Meditation is perhaps ideally suited to seniors as mobility is not a pre-requisite and you can meditate anywhere at any time. If you’re new to meditation, try starting small with five minutes a day then build it up slowly for best results. Listening to guided meditations is a good place to begin if you have never meditated before – you can find many short recordings online with a quick Google or YouTube search, and there are various free meditation apps such as Insight Timer that can work wonders. Alternatively, try looking up health and wellness providers or meditation centres in your area who offer classes for beginners.
2. Get your nature fix
Walking outside in green spaces, or spending time in the garden are well-known ways to improve your mood. A large study in England on older adults found that high exposure to natural environments (green space and gardens) was associated with decreased rates of anxiety and depression. It doesn’t have to be a huge amount of time though to reap the rewards – a recent study found that as little as 10 minutes in a natural setting can help you feel happier and lessen the effects of both physical and mental stress.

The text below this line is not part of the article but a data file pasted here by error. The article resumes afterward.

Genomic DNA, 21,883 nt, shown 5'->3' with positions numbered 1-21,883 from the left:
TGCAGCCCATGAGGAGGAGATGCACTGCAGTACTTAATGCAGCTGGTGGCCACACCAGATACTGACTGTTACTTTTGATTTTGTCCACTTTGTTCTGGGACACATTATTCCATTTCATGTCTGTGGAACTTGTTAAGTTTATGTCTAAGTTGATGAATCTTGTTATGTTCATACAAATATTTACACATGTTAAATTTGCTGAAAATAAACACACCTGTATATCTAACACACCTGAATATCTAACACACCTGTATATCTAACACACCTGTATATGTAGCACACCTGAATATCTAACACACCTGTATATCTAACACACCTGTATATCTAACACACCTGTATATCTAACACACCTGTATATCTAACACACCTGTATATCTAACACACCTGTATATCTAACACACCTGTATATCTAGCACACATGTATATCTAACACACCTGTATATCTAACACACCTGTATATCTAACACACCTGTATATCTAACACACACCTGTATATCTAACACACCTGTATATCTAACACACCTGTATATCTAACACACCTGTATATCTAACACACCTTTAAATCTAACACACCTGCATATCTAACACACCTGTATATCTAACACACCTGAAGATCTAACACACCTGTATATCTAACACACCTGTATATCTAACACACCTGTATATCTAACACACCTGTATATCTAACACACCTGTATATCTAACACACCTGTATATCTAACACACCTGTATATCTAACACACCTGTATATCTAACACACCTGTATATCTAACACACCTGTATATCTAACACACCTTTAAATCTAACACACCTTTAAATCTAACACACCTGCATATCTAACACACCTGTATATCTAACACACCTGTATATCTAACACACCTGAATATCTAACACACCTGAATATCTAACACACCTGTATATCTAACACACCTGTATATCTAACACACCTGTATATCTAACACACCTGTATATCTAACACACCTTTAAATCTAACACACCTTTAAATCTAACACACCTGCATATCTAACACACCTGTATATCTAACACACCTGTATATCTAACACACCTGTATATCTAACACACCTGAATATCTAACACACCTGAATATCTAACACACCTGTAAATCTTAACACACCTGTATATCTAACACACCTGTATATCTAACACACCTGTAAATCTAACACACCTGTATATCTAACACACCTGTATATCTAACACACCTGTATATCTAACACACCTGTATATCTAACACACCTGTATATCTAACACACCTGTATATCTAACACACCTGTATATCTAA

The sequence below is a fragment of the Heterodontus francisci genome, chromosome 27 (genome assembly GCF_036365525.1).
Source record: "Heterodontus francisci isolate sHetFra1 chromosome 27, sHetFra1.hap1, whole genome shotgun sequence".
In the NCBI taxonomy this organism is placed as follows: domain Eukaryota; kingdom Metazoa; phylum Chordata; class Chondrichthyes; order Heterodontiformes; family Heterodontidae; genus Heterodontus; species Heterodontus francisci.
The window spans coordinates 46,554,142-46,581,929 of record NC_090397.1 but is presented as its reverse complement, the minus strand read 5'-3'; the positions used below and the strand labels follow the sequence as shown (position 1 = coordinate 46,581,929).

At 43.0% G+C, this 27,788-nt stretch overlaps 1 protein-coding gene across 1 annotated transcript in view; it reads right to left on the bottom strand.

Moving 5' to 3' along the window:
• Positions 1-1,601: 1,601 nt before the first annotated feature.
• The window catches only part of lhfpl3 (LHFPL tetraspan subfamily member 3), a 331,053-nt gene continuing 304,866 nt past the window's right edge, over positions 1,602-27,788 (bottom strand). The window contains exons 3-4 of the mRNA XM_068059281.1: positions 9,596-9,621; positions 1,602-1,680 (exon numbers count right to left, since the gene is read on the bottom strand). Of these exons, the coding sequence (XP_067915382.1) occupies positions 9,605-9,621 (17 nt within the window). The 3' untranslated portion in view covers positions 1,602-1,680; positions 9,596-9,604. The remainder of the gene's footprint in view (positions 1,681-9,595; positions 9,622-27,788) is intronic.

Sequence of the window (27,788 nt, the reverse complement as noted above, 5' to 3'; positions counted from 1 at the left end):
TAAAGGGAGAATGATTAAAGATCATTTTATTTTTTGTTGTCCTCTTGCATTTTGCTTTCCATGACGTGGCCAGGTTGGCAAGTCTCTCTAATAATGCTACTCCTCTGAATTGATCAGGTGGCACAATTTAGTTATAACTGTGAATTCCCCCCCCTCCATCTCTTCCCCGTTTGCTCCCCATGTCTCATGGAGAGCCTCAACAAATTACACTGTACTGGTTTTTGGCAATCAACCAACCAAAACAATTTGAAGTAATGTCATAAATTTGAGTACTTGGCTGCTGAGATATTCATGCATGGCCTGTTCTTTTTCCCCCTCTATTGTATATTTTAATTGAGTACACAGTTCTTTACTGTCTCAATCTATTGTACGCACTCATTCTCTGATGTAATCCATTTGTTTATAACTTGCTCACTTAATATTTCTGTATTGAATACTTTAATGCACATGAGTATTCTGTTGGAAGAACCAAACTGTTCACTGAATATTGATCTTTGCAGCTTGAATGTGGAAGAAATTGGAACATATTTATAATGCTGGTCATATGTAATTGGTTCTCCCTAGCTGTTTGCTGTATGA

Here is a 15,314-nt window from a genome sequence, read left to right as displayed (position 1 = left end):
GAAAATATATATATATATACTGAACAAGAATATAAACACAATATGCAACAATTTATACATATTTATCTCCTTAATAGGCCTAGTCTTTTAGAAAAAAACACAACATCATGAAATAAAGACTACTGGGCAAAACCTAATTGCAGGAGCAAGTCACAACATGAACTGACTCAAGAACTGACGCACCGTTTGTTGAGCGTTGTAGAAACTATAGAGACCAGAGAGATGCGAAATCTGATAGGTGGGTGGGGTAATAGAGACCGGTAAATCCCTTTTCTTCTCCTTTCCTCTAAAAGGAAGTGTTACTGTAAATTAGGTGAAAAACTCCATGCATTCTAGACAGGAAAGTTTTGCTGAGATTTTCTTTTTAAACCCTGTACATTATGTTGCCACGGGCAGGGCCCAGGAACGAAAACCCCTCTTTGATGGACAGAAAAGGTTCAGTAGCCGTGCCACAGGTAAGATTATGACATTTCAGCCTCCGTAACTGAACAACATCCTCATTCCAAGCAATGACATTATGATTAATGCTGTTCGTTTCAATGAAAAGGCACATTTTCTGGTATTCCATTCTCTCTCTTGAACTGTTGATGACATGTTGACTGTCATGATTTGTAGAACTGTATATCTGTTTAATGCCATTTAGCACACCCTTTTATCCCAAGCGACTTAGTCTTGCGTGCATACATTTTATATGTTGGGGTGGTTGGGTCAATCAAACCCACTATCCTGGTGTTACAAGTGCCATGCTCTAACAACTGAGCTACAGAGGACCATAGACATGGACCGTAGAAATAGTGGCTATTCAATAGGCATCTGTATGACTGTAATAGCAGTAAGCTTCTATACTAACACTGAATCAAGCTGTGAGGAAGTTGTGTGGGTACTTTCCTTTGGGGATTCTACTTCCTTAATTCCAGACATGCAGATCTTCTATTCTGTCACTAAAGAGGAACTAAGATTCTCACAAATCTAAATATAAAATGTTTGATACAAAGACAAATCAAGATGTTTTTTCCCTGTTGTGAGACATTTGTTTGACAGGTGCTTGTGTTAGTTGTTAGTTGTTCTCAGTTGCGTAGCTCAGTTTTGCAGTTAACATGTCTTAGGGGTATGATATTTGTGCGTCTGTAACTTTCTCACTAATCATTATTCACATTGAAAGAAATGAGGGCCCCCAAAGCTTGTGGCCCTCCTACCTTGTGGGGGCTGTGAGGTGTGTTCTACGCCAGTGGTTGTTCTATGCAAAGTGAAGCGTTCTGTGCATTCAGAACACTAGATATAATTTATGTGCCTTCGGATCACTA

And if you live in a more urban area or can’t easily access green spaces, the good news is that even having indoors plants can work wonders. Research conducted by Washington State University proved that being around plants reduces stress and drops blood pressure. In one Japanese study about 27% of participants experienced a significant decrease in their pulse rate by the end of a plant-tending period, and most participants’ anxiety scores decreased too.